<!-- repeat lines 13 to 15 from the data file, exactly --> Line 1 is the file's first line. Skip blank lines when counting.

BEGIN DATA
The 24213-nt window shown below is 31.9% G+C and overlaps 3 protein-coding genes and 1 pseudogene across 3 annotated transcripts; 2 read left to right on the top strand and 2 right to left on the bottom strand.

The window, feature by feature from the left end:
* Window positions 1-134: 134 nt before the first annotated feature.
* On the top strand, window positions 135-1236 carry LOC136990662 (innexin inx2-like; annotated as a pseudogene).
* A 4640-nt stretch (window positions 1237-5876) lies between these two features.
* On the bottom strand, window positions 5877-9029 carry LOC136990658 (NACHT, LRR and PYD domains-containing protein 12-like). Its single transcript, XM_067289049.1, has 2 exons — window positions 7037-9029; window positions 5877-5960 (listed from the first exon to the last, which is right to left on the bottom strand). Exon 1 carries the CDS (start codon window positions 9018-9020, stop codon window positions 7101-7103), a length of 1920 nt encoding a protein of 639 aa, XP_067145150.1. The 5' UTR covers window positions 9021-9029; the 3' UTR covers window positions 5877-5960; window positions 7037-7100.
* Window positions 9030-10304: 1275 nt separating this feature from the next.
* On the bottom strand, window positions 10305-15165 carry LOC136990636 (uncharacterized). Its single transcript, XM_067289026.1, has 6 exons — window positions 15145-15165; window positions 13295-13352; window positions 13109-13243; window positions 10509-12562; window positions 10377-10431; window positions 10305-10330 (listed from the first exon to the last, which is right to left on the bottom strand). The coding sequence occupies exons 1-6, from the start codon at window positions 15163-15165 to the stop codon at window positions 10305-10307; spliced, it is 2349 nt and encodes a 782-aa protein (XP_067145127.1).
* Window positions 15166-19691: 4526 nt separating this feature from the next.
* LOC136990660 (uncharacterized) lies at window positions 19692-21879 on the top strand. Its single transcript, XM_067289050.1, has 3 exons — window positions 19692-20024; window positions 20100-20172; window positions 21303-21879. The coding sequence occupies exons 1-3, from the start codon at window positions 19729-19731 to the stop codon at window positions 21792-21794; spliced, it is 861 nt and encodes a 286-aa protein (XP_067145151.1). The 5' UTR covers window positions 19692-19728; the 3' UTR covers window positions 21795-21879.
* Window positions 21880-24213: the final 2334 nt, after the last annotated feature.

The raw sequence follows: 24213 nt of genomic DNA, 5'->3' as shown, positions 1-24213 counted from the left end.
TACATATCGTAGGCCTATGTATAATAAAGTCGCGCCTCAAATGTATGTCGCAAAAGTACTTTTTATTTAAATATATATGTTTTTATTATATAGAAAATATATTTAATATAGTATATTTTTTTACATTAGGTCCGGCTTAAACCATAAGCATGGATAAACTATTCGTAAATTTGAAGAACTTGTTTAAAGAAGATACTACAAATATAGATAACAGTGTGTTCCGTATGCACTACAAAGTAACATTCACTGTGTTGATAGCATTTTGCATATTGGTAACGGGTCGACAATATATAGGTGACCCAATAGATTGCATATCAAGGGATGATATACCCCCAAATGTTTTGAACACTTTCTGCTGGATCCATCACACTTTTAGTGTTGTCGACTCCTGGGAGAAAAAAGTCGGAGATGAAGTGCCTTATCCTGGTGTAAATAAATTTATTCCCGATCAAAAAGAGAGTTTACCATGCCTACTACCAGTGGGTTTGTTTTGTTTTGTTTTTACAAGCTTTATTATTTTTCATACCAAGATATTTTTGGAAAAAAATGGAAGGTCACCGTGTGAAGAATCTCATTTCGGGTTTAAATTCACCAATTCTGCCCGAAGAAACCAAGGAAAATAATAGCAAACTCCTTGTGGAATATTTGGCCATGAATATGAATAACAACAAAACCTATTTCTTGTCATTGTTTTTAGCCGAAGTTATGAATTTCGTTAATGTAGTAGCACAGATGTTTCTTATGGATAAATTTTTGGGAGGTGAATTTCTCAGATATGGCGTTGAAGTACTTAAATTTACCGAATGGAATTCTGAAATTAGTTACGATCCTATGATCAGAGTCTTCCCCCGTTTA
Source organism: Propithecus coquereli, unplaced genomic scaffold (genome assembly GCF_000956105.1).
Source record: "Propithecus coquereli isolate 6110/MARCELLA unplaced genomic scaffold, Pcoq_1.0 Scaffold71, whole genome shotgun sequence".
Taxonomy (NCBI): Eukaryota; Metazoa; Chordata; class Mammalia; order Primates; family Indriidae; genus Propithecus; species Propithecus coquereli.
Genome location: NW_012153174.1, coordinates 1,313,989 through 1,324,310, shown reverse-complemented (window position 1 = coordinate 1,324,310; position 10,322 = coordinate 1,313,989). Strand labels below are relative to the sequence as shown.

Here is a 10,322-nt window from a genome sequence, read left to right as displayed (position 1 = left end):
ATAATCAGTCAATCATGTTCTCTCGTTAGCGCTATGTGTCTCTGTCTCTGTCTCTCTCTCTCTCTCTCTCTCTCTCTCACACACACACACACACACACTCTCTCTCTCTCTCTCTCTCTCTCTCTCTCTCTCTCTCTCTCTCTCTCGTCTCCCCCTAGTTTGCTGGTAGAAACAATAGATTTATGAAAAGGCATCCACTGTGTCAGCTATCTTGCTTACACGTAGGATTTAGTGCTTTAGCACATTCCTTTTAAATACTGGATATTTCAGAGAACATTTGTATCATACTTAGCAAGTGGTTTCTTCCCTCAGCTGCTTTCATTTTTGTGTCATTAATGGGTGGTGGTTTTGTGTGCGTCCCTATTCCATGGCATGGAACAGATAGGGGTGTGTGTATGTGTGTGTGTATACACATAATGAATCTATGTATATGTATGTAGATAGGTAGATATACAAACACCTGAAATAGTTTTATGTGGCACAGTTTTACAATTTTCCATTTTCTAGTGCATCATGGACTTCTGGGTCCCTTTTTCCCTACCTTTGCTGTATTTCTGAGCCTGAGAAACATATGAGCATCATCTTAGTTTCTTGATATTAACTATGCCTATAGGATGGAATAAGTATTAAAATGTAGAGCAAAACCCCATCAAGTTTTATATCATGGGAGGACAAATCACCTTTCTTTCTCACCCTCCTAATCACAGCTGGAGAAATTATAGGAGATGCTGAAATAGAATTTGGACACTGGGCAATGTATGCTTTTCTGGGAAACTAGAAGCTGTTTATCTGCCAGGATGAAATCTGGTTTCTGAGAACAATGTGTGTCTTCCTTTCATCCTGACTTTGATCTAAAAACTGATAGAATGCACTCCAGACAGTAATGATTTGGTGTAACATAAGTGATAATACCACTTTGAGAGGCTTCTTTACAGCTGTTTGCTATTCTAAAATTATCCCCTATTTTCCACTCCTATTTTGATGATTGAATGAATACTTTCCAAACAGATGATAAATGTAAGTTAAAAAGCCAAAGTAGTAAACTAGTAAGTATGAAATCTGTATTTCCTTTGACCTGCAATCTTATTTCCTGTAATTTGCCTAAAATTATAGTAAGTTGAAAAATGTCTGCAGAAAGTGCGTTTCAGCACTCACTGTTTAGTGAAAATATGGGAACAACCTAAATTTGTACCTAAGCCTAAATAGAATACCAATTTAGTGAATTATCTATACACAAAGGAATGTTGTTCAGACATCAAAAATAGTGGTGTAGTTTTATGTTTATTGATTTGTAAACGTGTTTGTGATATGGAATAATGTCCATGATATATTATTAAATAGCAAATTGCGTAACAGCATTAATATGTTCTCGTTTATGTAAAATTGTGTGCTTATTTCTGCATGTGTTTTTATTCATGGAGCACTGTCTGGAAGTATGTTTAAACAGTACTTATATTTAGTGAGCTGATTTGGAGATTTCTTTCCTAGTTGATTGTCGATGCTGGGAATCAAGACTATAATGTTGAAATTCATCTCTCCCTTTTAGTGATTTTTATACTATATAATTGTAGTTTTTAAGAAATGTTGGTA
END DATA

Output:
TACATATCGTAGGCCTATGTATAATAAAGTCGCGCCTCAAATGTATGTCGCAAAAGTACTTTTTATTTAAATATATATGTTTTTATTATATAGAAAATATATTTAATATAGTATATTTTTTTACATTAGGTCCGGCTTAAACCATAAGCATGGATAAACTATTCGTAAATTTGAAGAACTTGTTTAAAGAAGATACTACAAATATAGATAACAGTGTGTTCCGTATGCACTACAAAGTAACATTCACTGTGTTGATAGCATTTTGCATATTGGTAACGGGTCGACAATATATAGGTGACCCAATAGATTGCATATCAAGGGATGATATACCCCCAAATGTTTTGAACACTTTCTGCTGGATCCATCACACTTTTAGTGTTGTCGACTCCTGGGAGAAAAAAGTCGGAGATGAAGTGCCTTATCCTGGTGTAAATAAATTTATTCCCGATCAAAAAGAGAGTTTACCATGCCTACTACCAGTGGGTTTGTTTTGTTTTGTTTTTACAAGCTTTATTATTTTTCATACCAAGATATTTTTGGAAAAAAATGGAAGGTCACCGTGTGAAGAATCTCATTTCGGGTTTAAATTCACCAATTCTGCCCGAAGAAACCAAGGAAAATAATAGCAAACTCCTTGTGGAATATTTGGCCATGAATATGAATAACAACAAAACCTATTTCTTGTCATTGTTTTTAGCCGAAGTTATGAATTTCGTTAATGTAGTAGCACAGATGTTTCTTATGGATAAATTTTTGGGAGGTGAATTTCTCAGATATGGCGTTGAAGTACTTAAATTTACCGAATGGAATTCTGAAATTAGTTACGATCCTATGATCAGAGTCTTCCCCCGTTTA
Source organism: Propithecus coquereli, unplaced genomic scaffold (genome assembly GCF_000956105.1).
Source record: "Propithecus coquereli isolate 6110/MARCELLA unplaced genomic scaffold, Pcoq_1.0 Scaffold71, whole genome shotgun sequence".